If a horizontal Babel exists, it has to be the City of Mexico. The biblical Tower of Babel was for a long time the emblem of the cupiditas aedificandi; and architects chose representations of its construction as symbols of their determination to surpass technical and theological limits. For some time now, the building urge has been better expressed by the indefinite spread-out of cities, in a sprawl over the territory that one might call a horizontal Babel, illustrated for decades through the night view of an endless Los Angeles, and now eloquently by Mexico City, to which the writer Juan Villoro has devoted a thrilling and indispensable volume.
Taking as title Drieu La Rochelle’s definition of the Pampa, El vértigo horizontal compiles 44 texts that combine the chronicle or the essay with the autobiography of one who in the course of sixty years has lived in some twelve different addresses, and who composes this pixelated portrait of his city superposing it on his own life’s journey in the manner of a palimpsest. This labyrinth of memory is playfully ordered in six itineraries that groups texts thematically, and each one is associated with the logo of a station in a diagram that echoes the map of Mexico City’s subway, about which the author wrote the first of these essays twenty-five years ago.
Villoro suggests that readers choose the routes that most interest them, and this makes it obligatory to mention Rayuela, which also suggested different reading paths; and the accumulation of motley materials makes the writer of the foreword believe that the work is indebted to The Arcades Project. Julio Cortázar and Walter Benjamin in fact appear in the narrative, but the book’s kaleidoscopic approach has little to do with experimental fireworks or with a bibliothecarian collage: its meticulous intertwining of nostalgia with social or political chronicle is more evocative of the Roma of Alfonso Cuarón or the Battles in the Desert of José Emilio Pacheco, a ‘child of Colonia Roma’ who is mentioned in several chapters of El vértigo horizontal, and described as the “best critic of progress in 20th-century Mexican literature.”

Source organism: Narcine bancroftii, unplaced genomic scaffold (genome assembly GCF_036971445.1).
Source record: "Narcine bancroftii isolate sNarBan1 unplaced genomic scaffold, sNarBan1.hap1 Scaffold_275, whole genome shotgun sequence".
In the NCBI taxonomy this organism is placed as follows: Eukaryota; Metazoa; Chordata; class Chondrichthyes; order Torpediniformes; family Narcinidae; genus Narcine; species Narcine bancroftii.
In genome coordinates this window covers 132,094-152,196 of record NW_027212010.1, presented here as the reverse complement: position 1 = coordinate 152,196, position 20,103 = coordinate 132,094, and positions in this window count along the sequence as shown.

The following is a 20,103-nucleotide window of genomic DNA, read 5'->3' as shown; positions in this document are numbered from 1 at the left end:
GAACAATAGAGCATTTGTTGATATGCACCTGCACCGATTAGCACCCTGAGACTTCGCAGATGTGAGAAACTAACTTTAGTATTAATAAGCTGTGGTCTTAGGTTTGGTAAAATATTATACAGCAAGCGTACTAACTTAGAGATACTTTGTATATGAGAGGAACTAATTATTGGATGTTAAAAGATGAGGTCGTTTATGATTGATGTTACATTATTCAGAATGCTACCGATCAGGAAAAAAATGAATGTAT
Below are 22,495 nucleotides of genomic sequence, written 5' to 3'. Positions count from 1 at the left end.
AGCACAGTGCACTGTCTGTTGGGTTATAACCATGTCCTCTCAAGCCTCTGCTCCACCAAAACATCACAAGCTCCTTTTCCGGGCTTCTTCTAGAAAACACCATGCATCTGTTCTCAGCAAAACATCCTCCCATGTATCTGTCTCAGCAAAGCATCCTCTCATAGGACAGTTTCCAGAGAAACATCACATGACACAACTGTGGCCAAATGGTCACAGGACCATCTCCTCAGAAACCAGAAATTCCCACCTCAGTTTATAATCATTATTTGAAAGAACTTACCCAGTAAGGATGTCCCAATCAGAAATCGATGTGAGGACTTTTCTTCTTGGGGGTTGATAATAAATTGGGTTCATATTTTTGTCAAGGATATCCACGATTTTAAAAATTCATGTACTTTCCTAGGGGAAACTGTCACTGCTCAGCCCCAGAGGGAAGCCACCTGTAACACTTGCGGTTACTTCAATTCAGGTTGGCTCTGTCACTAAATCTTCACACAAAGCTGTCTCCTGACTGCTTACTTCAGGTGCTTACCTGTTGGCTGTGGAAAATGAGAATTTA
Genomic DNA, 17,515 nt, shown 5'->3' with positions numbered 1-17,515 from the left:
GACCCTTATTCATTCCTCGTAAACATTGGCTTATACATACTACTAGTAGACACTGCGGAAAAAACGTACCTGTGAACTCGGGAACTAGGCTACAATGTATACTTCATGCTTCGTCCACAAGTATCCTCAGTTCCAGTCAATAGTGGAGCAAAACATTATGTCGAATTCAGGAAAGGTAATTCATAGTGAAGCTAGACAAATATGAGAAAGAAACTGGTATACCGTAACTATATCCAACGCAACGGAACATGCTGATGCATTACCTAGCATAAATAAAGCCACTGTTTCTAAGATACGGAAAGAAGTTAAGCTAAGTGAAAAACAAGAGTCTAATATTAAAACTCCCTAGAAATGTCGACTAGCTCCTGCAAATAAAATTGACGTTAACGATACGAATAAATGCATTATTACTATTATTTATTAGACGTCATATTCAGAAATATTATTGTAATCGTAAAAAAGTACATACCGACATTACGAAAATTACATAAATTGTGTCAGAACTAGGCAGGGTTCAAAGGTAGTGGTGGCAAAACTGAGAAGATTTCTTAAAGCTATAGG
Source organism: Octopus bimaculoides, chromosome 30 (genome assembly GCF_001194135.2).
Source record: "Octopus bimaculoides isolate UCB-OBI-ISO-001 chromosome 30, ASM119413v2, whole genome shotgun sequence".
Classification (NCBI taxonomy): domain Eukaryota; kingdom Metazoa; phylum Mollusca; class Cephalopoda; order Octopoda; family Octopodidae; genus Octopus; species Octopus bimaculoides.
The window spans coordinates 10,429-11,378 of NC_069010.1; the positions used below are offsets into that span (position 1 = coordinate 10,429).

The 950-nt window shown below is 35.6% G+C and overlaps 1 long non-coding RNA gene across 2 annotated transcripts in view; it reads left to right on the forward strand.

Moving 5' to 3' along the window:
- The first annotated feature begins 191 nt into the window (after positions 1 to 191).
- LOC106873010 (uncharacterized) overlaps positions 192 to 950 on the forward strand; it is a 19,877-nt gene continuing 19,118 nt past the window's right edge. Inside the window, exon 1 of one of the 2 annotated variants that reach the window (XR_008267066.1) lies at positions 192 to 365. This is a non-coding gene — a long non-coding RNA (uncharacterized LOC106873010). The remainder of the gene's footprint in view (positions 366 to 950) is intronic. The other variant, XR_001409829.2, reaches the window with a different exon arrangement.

The vertigo that the unstoppable growth of the city produces in Villoro does not however make him hostile to progress, however much he pursues small redoubts within the xxl-scaled urb he looks upon with the gaze of Rem Koolhaas, but knowing that his own is closer to that of Don DeLillo, Peter Handke, or W.G. Sebald; and all the while exploring the ‘vertical voracity’ of the Mexican capital through the high-rises of Mario Pani, Pedro Ramírez Vázquez, Teodoro González de León, or César Pelli.
The young Villoro in uniform lies to a young woman he is courting, assuring her that he intends to study architecture, and the great writer he has become tricks his readers by pretending to be puzzled by a city he understands better than any urban planner. We routinely talk about Döblin’s Berlin or Joyce’s Dublin in the same way that, more recently, we refer to Padura’s Havana or Mendoza’s Barcelona. After this extraordinary mosaic, I cannot help thinking of ‘Villoro’s City of Mexico’ as the best representation of that fascinating horizontal Babel.